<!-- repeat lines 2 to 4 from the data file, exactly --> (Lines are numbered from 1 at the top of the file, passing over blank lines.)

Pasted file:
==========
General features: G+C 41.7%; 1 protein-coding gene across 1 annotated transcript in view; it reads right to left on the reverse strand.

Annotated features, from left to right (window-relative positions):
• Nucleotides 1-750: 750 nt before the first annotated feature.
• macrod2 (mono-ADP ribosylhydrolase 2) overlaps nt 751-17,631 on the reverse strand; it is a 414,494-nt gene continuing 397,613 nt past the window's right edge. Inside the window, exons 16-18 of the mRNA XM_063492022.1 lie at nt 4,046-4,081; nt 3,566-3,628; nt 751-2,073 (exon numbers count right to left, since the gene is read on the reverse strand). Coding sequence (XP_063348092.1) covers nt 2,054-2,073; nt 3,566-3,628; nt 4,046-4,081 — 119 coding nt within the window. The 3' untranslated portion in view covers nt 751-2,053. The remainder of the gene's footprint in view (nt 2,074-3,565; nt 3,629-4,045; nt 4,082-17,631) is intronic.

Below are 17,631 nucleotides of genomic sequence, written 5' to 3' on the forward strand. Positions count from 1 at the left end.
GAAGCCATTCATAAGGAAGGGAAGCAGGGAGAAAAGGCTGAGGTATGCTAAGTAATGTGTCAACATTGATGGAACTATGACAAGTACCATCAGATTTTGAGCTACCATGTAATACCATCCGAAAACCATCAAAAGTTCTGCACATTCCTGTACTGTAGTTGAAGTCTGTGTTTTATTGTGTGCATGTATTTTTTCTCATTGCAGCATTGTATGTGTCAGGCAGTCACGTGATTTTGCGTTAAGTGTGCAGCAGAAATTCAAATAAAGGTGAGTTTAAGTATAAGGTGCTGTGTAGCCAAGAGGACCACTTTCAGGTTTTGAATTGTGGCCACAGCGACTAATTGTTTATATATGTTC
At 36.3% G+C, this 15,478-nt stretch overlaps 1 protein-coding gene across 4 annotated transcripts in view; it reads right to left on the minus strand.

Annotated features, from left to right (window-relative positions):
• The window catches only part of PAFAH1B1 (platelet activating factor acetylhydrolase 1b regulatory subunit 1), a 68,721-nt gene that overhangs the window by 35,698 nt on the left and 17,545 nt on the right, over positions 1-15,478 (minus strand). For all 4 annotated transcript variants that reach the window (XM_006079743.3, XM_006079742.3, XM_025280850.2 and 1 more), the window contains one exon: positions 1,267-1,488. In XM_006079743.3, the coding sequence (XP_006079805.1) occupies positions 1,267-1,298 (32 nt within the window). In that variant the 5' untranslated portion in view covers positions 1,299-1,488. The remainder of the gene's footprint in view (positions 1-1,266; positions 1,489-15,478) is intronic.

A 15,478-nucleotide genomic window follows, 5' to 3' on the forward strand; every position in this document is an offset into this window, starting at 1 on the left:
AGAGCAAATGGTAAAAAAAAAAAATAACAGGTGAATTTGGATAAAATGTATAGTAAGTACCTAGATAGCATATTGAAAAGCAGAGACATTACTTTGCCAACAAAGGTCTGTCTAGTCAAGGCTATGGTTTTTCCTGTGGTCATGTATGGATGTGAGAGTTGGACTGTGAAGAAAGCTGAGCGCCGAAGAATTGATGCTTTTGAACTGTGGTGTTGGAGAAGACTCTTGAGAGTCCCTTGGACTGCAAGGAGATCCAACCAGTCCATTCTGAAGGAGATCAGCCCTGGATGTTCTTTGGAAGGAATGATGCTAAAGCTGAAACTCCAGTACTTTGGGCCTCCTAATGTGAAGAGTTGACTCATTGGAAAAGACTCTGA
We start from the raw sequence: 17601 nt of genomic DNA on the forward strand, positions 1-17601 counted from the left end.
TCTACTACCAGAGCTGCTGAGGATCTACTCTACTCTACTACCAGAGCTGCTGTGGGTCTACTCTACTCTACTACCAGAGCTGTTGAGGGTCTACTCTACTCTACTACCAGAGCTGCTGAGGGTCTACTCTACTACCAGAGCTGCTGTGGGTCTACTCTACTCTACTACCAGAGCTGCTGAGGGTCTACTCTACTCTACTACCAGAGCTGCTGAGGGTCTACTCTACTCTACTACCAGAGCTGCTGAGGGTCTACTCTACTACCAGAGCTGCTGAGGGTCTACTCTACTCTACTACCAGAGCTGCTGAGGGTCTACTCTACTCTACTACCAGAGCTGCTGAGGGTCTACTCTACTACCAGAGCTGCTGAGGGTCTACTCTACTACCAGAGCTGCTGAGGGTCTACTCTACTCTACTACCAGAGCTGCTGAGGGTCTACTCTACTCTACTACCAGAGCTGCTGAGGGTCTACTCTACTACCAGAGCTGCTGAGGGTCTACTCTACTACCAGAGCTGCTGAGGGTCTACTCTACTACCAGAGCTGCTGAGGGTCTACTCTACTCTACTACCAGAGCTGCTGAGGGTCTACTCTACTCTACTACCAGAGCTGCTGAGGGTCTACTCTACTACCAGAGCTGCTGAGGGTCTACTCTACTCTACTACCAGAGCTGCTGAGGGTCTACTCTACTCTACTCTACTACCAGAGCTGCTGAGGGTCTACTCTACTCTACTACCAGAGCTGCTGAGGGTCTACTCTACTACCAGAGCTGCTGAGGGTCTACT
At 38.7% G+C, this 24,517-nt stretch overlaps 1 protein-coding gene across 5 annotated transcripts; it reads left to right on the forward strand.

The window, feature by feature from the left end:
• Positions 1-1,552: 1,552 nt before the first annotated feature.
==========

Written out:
Annotated features, from left to right (window-relative positions):
• Nucleotides 1-750: 750 nt before the first annotated feature.
• macrod2 (mono-ADP ribosylhydrolase 2) overlaps nt 751-17,631 on the reverse strand; it is a 414,494-nt gene continuing 397,613 nt past the window's right edge. Inside the window, exons 16-18 of the mRNA XM_063492022.1 lie at nt 4,046-4,081; nt 3,566-3,628; nt 751-2,073 (exon numbers count right to left, since the gene is read on the reverse strand). Coding sequence (XP_063348092.1) covers nt 2,054-2,073; nt 3,566-3,628; nt 4,046-4,081 — 119 coding nt within the window. The 3' untranslated portion in view covers nt 751-2,053. The remainder of the gene's footprint in view (nt 2,074-3,565; nt 3,629-4,045; nt 4,082-17,631) is intronic.